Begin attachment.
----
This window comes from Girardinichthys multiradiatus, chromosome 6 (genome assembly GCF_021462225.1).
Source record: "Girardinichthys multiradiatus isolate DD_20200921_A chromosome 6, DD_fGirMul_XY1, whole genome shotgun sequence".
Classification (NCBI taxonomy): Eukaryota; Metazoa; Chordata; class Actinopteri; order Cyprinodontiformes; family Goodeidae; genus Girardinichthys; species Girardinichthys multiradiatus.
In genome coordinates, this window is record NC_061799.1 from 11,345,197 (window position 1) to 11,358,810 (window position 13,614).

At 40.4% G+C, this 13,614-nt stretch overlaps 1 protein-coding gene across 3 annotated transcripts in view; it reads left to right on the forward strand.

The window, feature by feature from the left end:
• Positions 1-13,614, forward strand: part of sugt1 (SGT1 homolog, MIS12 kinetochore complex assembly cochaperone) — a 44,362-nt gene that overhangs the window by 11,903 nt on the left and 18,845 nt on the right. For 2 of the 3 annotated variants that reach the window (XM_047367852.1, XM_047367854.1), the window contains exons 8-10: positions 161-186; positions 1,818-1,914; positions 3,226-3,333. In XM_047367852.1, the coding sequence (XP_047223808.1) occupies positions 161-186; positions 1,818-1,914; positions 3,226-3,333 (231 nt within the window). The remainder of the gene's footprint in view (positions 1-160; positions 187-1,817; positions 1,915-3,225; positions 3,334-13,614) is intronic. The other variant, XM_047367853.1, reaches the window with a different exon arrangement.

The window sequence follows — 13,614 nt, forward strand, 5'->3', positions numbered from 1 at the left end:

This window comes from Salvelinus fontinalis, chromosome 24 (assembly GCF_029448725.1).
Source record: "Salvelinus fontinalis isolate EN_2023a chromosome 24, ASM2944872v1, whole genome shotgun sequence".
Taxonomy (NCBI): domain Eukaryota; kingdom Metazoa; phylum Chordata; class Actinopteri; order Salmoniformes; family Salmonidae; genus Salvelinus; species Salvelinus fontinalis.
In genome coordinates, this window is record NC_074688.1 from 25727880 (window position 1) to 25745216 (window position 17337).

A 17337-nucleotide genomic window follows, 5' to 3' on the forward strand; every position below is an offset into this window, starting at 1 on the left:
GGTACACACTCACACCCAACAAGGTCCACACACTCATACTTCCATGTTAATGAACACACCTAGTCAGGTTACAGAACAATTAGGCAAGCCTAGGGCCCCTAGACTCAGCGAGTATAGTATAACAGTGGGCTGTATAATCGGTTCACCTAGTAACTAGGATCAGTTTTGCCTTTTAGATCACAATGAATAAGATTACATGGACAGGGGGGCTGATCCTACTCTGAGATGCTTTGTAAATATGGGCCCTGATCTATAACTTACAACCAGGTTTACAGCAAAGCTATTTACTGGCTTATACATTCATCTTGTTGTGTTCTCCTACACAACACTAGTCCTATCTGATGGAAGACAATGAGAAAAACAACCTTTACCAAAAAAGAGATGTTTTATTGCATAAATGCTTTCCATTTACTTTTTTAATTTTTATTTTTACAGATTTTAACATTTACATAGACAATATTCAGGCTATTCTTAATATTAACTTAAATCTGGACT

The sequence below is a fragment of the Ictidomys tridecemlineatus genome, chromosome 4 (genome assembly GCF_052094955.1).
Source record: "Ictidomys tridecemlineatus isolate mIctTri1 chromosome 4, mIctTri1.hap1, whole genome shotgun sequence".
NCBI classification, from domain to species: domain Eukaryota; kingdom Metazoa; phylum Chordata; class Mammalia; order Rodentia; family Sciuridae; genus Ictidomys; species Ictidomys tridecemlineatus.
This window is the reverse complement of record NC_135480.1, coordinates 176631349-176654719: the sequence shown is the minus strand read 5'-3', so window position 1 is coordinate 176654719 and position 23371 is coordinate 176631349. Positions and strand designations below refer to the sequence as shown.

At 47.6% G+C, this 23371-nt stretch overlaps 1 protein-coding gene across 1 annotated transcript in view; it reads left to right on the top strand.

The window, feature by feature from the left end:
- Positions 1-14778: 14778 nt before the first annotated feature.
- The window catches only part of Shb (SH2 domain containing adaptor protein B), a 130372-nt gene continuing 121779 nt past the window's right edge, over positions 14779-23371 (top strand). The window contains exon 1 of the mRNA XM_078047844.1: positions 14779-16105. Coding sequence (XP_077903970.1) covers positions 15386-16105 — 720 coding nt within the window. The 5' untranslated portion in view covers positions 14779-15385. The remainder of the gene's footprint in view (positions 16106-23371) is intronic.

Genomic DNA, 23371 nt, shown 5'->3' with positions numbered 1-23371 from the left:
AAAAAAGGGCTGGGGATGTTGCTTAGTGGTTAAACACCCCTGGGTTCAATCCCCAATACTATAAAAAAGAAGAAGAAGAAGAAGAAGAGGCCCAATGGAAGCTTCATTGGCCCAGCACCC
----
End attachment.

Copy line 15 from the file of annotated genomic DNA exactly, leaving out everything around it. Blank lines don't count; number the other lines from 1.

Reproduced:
The sequence below is a fragment of the Ictidomys tridecemlineatus genome, chromosome 4 (genome assembly GCF_052094955.1).